Nuclear power startup Oklo is to go public through a merger with a company set up for the purpose by Sam Altman, chairman of Oklo (and OpenAI co-founder). The deal values Oklo at $850 million, and gives Oklo $500m capital to develop its breeder reactor.

Oklo will merge with AltC Acquisition Corporation, a special purpose acquisition company (SPAC) set up by Altman, along with ex-Citigroup executive, and SPAC player Michael Klein. Being involved with both Oklo and AltC, Altman "recused himself" from negotiations and discussions.

oklo small modular nuclear reactor.png
– Oklo

Oklo says it will deploy a working reactor in four years, and will start building its fuel recycling facility in the early 2030s. The company is part of a $6 million project with Argonne National Laboratory to convert spent fuel (i.e. nuclear waste) into fuel for advanced reactors.

Unlike some nuclear startups, Oklo uses fast reactor technology, which can run on recycled fuel from other reactors, adding to the efficiency of the process. Oklo says reactors now consume only about five percent of the energy content in their fuel, the recycling plant would release much of the remaining energy when recycled into new fuel. The recycling plan is considered to be an important part of US energy plans, as it would remove dependence on Russia and other sources of high-concentration uranium nuclear fuel

Oklo plans to produce small reactors, which can sell power directly to customers under long-term contracts such as power purchase agreements (PPAs).

Oklo's Aurora "powerhouse" reactor is a 15MW liquid metal-cooled reactor design that can use fresh fuel or recycled fuel. It is a commercialization of the technology used in the Experimental Breeder Reactor-II which sold power to the grid and recycled waste, from the 1960s to the 1990s, at what is now the Idaho National Laboratory.

Oklo has a site use permit from the US Department of Energy (DOE) and a fuel award from the Idaho National Laboratory (INL) for a commercial-scale advanced fission power plant in Idaho, due to go online in 2026 or 2027. The company aims to build 15MW reactors for less than $60m, and is also planning a 50MW version.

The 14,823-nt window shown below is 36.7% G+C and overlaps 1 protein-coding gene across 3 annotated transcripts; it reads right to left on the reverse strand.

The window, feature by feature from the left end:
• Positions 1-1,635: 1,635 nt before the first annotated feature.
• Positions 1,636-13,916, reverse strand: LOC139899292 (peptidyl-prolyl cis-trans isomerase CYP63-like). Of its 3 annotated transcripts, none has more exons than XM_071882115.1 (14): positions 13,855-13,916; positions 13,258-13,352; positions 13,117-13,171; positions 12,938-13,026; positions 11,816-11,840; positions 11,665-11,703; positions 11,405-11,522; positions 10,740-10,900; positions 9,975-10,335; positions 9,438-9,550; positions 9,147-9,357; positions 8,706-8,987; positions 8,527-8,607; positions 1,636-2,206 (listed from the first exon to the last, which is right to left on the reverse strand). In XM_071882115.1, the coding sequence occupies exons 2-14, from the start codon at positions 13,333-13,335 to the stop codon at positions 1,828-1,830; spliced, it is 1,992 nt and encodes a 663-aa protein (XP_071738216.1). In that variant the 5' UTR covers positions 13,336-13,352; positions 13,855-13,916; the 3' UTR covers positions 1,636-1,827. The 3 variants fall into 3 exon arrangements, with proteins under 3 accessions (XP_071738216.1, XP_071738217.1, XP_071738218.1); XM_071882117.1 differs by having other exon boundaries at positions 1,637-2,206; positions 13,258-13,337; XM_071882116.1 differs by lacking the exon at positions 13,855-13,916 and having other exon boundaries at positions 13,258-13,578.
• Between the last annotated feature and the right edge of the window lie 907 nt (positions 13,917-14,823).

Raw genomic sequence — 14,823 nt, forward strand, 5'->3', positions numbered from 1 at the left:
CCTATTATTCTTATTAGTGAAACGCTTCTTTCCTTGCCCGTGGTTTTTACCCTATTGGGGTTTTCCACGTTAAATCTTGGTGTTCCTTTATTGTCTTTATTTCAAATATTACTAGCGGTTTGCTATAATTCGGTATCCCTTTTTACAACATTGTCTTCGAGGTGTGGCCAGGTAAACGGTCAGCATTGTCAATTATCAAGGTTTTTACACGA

"I think the two most important inputs to a great future are abundant intelligence and abundant energy," said Altman. "I have long been interested in the potential that nuclear energy offers to provide clean, reliable, and affordable energy at great scale.”

Dr. Jacob DeWitte, co-founder and CEO of Oklo, said, “Since founding Oklo in 2013, we have made considerable progress in advancing our vision of transforming how fission technologies come to market and meet the urgent need for affordable, reliable, clean energy. Our long-term goal is to build a wide range of advanced fission power plants, including small and large designs and designs that are economically competitive.

"We have advanced our technology, regulatory engagement, and business model to a critical inflection point, and the substantial capital that we have the opportunity to raise from this transaction will be crucial in positioning Oklo for continued success. As a public company, we believe Oklo will be better positioned to execute its commercial strategy and deliver a differentiated energy solution to a massive market that demands clean energy.”

Footnote: Oklo is named after a region of Gabon where uranium was mined - and where "natural nuclear fission" reactions are known to have taken place billions of years ago. In 1972 researchers noted that the ore from Oklo had a lower concentration of Uranium-235 than naturally occurring ore, along with other fission by-products, showing that fission reactions must have taken place in the pre-Cambrian era, due to the specific geometry of the underground deposit.